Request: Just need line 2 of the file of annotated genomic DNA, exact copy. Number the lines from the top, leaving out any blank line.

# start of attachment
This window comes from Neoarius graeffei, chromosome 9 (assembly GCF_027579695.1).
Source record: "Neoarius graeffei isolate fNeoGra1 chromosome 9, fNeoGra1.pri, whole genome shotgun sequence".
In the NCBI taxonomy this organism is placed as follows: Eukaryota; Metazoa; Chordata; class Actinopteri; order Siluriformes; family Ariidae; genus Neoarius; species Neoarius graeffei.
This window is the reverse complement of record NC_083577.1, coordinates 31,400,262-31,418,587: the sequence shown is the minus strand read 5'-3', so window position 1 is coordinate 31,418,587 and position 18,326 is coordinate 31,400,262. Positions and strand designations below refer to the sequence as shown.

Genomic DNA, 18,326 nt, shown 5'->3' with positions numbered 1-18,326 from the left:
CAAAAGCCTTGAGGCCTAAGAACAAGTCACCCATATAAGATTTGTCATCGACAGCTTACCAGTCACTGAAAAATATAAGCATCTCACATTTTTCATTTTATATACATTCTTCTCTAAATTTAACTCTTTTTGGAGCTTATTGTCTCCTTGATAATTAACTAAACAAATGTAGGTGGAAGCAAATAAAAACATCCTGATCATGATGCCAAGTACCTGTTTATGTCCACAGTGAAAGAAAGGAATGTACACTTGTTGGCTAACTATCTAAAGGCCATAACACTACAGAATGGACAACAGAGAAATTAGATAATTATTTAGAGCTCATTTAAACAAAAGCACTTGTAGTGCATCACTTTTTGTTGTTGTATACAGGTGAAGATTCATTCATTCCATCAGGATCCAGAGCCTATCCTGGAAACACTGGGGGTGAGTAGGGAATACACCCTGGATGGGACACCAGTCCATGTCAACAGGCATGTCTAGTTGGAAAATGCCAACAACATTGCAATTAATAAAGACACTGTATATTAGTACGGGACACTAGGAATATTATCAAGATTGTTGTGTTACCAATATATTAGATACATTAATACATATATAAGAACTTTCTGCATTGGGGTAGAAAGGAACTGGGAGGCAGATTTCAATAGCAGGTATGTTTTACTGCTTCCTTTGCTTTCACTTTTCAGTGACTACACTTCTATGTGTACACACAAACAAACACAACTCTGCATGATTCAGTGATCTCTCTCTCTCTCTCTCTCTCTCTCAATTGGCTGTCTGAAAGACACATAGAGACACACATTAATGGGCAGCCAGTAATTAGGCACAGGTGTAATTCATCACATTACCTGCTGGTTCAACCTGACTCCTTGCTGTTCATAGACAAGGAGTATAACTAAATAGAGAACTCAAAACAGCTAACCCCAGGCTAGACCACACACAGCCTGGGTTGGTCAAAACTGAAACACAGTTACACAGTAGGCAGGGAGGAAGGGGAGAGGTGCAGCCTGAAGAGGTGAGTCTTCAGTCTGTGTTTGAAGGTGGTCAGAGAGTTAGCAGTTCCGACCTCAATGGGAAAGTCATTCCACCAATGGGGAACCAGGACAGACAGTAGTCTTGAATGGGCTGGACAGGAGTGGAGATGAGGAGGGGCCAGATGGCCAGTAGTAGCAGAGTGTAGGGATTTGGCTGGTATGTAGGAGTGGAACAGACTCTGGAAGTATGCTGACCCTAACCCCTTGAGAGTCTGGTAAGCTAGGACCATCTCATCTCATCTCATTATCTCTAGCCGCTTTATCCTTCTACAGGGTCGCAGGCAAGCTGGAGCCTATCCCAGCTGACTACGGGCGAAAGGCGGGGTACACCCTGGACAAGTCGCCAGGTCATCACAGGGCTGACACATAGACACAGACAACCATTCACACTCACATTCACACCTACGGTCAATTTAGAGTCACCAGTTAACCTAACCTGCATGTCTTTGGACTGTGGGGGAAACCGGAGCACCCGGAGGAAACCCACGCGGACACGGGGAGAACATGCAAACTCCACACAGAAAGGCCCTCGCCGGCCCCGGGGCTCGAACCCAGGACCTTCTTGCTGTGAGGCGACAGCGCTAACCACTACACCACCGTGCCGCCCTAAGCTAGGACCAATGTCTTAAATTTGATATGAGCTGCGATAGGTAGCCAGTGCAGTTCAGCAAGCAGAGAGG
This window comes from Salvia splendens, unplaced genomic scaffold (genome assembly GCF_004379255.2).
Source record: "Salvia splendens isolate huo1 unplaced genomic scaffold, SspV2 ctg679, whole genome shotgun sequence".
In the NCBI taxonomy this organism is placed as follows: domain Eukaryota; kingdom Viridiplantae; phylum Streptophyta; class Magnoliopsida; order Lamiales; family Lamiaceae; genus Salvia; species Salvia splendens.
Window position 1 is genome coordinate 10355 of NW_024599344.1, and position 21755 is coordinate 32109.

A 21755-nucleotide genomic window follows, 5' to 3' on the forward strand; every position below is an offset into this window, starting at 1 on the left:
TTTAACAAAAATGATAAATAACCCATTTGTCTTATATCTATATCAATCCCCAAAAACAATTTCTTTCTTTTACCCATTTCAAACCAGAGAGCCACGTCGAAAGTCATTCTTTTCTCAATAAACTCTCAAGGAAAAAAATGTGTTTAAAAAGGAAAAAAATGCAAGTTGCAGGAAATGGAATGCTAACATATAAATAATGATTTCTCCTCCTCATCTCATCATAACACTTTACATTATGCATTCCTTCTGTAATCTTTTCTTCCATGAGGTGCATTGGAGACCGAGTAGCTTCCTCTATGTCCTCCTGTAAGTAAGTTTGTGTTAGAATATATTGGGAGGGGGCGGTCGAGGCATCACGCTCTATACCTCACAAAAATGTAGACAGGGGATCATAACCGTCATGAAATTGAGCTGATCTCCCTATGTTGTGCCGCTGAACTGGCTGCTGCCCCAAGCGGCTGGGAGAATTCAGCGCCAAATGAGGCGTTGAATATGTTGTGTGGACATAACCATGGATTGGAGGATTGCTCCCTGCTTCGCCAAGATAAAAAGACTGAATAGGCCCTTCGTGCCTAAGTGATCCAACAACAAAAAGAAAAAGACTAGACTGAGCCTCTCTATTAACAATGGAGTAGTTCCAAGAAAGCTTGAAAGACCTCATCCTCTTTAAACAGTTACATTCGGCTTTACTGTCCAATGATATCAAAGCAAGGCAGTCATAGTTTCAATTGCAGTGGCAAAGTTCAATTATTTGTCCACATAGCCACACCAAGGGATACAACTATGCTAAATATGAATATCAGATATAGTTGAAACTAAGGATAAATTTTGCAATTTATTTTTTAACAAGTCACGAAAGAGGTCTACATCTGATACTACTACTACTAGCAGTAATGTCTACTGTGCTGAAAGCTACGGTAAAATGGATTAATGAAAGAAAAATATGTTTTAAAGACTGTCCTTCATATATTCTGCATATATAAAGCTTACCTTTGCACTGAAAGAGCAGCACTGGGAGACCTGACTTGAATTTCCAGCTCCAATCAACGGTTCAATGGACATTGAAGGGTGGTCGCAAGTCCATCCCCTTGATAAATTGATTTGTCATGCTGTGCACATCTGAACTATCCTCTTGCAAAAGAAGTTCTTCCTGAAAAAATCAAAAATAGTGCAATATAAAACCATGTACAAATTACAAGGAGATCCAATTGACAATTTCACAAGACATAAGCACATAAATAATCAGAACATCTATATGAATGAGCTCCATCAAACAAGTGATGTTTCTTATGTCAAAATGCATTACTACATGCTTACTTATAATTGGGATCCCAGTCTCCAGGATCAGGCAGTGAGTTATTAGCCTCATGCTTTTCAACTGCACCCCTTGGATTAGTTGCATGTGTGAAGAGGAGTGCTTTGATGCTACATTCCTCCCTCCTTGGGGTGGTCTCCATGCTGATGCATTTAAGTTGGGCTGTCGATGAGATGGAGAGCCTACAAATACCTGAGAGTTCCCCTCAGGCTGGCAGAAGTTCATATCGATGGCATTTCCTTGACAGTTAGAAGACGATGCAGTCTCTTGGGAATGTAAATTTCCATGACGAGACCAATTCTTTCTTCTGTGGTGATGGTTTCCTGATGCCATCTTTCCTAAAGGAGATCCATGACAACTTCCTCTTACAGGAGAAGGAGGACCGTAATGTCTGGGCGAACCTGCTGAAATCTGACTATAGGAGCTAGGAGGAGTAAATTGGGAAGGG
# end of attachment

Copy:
Source record: "Neoarius graeffei isolate fNeoGra1 chromosome 9, fNeoGra1.pri, whole genome shotgun sequence".